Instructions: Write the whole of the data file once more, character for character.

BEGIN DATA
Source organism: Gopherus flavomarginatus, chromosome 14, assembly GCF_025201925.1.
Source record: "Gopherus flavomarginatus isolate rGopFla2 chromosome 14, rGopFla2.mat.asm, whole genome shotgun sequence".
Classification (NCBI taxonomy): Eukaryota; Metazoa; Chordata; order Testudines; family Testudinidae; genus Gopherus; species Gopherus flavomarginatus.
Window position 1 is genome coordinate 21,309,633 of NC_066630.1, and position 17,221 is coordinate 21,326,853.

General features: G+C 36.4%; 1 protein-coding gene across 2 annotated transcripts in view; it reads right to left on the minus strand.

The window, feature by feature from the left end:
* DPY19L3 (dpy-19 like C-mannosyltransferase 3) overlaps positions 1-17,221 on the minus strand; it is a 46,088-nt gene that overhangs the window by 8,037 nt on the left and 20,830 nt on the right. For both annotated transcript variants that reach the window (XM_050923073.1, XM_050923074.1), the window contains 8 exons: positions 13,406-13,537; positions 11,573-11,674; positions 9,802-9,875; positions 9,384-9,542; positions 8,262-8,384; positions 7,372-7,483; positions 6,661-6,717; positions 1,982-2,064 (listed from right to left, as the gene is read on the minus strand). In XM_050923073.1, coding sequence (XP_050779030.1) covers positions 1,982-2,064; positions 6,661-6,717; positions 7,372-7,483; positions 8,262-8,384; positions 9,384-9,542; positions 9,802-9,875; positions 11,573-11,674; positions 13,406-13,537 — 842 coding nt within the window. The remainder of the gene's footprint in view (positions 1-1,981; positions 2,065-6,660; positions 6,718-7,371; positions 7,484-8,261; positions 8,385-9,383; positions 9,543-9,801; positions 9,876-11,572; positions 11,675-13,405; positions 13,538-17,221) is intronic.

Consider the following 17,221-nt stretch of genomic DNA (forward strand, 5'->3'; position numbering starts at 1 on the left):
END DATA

Source organism: Gopherus flavomarginatus, chromosome 14, assembly GCF_025201925.1.
Source record: "Gopherus flavomarginatus isolate rGopFla2 chromosome 14, rGopFla2.mat.asm, whole genome shotgun sequence".
Classification (NCBI taxonomy): Eukaryota; Metazoa; Chordata; order Testudines; family Testudinidae; genus Gopherus; species Gopherus flavomarginatus.
Window position 1 is genome coordinate 21,309,633 of NC_066630.1, and position 17,221 is coordinate 21,326,853.

General features: G+C 36.4%; 1 protein-coding gene across 2 annotated transcripts in view; it reads right to left on the minus strand.

The window, feature by feature from the left end:
* DPY19L3 (dpy-19 like C-mannosyltransferase 3) overlaps positions 1-17,221 on the minus strand; it is a 46,088-nt gene that overhangs the window by 8,037 nt on the left and 20,830 nt on the right. For both annotated transcript variants that reach the window (XM_050923073.1, XM_050923074.1), the window contains 8 exons: positions 13,406-13,537; positions 11,573-11,674; positions 9,802-9,875; positions 9,384-9,542; positions 8,262-8,384; positions 7,372-7,483; positions 6,661-6,717; positions 1,982-2,064 (listed from right to left, as the gene is read on the minus strand). In XM_050923073.1, coding sequence (XP_050779030.1) covers positions 1,982-2,064; positions 6,661-6,717; positions 7,372-7,483; positions 8,262-8,384; positions 9,384-9,542; positions 9,802-9,875; positions 11,573-11,674; positions 13,406-13,537 — 842 coding nt within the window. The remainder of the gene's footprint in view (positions 1-1,981; positions 2,065-6,660; positions 6,718-7,371; positions 7,484-8,261; positions 8,385-9,383; positions 9,543-9,801; positions 9,876-11,572; positions 11,675-13,405; positions 13,538-17,221) is intronic.

Consider the following 17,221-nt stretch of genomic DNA (forward strand, 5'->3'; position numbering starts at 1 on the left):